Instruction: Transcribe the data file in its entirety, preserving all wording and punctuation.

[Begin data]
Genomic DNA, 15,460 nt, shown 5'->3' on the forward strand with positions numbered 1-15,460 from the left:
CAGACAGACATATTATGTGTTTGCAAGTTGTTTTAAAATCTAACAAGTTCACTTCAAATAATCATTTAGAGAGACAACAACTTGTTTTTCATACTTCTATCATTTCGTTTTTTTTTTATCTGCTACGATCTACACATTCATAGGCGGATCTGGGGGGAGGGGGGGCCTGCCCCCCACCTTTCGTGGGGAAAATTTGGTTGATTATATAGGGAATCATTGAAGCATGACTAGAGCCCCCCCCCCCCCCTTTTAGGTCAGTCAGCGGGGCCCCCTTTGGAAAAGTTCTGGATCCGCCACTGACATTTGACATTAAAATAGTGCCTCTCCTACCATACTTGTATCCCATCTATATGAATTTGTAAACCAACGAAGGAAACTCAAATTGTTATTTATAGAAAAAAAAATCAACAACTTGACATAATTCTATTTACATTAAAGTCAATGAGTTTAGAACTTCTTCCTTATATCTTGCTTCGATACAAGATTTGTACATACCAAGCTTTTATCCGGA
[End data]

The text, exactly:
Genomic DNA, 15,460 nt, shown 5'->3' on the forward strand with positions numbered 1-15,460 from the left:
CAGACAGACATATTATGTGTTTGCAAGTTGTTTTAAAATCTAACAAGTTCACTTCAAATAATCATTTAGAGAGACAACAACTTGTTTTTCATACTTCTATCATTTCGTTTTTTTTTTATCTGCTACGATCTACACATTCATAGGCGGATCTGGGGGGAGGGGGGGCCTGCCCCCCACCTTTCGTGGGGAAAATTTGGTTGATTATATAGGGAATCATTGAAGCATGACTAGAGCCCCCCCCCCCCCCTTTTAGGTCAGTCAGCGGGGCCCCCTTTGGAAAAGTTCTGGATCCGCCACTGACATTTGACATTAAAATAGTGCCTCTCCTACCATACTTGTATCCCATCTATATGAATTTGTAAACCAACGAAGGAAACTCAAATTGTTATTTATAGAAAAAAAAATCAACAACTTGACATAATTCTATTTACATTAAAGTCAATGAGTTTAGAACTTCTTCCTTATATCTTGCTTCGATACAAGATTTGTACATACCAAGCTTTTATCCGGA